After practicing law for 20 years, I tried without success to obtain a teaching position at a law school and as a general counsel at a college in the U.S. In a strange twist of fate, I served for a year as the General Counsel for the American University of Afghanistan which is located in Kabul. I was selected for that job in 2009 because I had done pro bono legal work in and related to Afghanistan since 2003.

As you can see, I continued to be drawn to education since I was a young man. The final nudge in that direction occurred after I joined the Clarksville Rotary Club in early 2013. A series of speakers, such as Renee Foose, Beverly White Seals of the Community Foundation of Howard County, the Director of Head Start, a founder of Bright Minds, and a man who had adopted four foster children, made presentations at our weekly meetings that provided information about the Howard County public school system which I found VERY distressing.

That information, augmented by reading books about education in the US and abroad, dispelled my notion that our schools were providing ALL of our children with a superior world-class education. That notion has been fostered by political leaders who portray Howard County as a middle-class nirvana and camouflage the serious deficiencies in our public schools and the level of poverty in our midst with their implications for our children and society.

For instance, 30% of our high school graduates who attend Howard Community College must take remedial English and/or math. In addition, a substantial amount of poverty exists, mostly invisible, in our midst as illustrated by the fact that 9,000 students in our schools come from families that federal law defines as “poor” because their annual income is less than $20,000. Test results and other data show that our education system has allowed a significant disparity to develop between the academic achievement of children from such families and students from affluent families. That disparity, which has serious implications for our children and society, has persisted despite a series of legislative initiatives intended to eliminate it.

During my college years, the following maxim mobilized many of my contemporaries to commit themselves to serving others and reforming our nation’s economic and political system: If you are not part of the solution, you are part of the problem. I decided to run for the Board of Education because I realized that I need to be part of the solution in improving and reforming our school system so ALL students receive the education that they deserve and we can easily afford to provide. Indeed, we cannot afford to delay any longer taking action because we are at a critical juncture for the public education system as we want it function.[4]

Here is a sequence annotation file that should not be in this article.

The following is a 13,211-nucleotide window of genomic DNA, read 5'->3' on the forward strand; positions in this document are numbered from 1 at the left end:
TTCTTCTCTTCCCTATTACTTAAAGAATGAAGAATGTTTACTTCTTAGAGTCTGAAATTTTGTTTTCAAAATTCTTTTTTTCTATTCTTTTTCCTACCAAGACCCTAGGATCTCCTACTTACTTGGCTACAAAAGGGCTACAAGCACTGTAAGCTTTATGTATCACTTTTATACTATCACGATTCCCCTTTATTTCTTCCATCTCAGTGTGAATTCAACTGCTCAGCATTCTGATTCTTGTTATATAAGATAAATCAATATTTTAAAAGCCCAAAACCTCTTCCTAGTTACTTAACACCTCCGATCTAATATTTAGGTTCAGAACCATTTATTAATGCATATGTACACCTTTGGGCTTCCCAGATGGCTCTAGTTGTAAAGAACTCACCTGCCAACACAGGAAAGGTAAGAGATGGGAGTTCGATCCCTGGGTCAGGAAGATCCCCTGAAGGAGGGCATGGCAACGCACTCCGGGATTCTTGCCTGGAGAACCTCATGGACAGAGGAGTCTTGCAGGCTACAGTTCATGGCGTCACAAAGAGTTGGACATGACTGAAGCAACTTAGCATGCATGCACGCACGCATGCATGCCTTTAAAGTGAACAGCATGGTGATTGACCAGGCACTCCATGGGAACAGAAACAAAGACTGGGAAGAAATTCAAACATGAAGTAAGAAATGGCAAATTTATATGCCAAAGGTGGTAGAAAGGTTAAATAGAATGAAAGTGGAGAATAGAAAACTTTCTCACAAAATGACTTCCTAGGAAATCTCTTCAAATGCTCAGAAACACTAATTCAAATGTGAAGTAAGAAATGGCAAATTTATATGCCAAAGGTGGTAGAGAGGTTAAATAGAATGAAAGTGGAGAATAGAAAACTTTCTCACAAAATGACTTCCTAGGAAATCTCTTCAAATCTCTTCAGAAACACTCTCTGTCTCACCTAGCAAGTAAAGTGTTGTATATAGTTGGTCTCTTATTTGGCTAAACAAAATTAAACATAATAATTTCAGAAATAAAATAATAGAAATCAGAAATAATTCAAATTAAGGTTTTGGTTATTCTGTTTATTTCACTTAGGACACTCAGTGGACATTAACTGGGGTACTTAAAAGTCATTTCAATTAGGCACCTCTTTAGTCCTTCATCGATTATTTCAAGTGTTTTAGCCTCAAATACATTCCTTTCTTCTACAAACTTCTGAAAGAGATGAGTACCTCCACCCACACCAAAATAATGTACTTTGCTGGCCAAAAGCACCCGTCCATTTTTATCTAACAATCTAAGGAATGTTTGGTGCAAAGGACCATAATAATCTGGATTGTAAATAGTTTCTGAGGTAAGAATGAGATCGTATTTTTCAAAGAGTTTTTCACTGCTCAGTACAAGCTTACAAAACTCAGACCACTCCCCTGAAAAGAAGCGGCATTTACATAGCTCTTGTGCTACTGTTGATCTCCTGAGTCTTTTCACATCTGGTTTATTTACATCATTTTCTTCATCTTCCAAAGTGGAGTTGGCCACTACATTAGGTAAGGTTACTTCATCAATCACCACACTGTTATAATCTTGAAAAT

—Mike Smith's campaign website, (2014), [6]

Why I Support The Common Core Standards

A primary benefit of the Common Core Standards is its focus on implementing a rigorous multi-disciplinary curriculum that provides children the knowledge and skills, such as thinking critically, reading, and communicating effectively orally and in writing, needed to succeed, enjoy what our culture offers, and participate in our democracy. The Core holds students and teachers accountable for reaching specific milestones as each grade is completed and some type of standardized testing may be used to evaluate progress. The breadth of the Core curriculum reduces, if not eliminates, the potential for “teaching to the test” that plagued prior reform efforts that focused narrowly on teaching English and math skills.

Professional educators, such as Diane Ravitz, and studies of public schools in other nations, such a Finland, Singapore, and Poland, have concluded that the Core’s “liberal arts” approach produces excellent results for all students, not just those from affluent families. Keys to those results are: (1) strict adherence to a curriculum that is rigorous, not watered down to make students and teachers look good; and (2) improving the quality of classroom instruction.

The major challenges to implementation of the Core are:

  1. A misperception exists that the Core usurps local control over education, but a careful review of the program shows that it does not. To the contrary, local school systems and even individual teachers will continue to exercise a large measure of discretion in developing course content, selecting reading materials, formulating teaching methods, etc. The Core merely articulates goals that students should achieve. All of the stakeholders must be made to understand what the Core will actually do.
  2. Implementation of the Core may be disconcerting to some who feel that they have a vested interest in keeping the status quo or are made uncomfortable.by such changes. A concerted effort must be made to allay their concerns.
  3. Missteps will probably be made in implementing this major, but necessary, change in our approach to education. Hopefully, proper planning and a spirit of cooperation will minimize such problems and sufficient support will be provided to teachers so they are able to make the transition more smoothly and without undue anxiety..

I firmly believe that, if allowed to proceed, the Core offers a great opportunity for us to ensure that our children get the education they deserve and will need to succeed, function as productive citizens, and better enjoy life.[4]

—Mike Smith's campaign website, (2014), [7]

What was at stake?

Issues in the election

Ethics claims against Cynthia Vaillancourt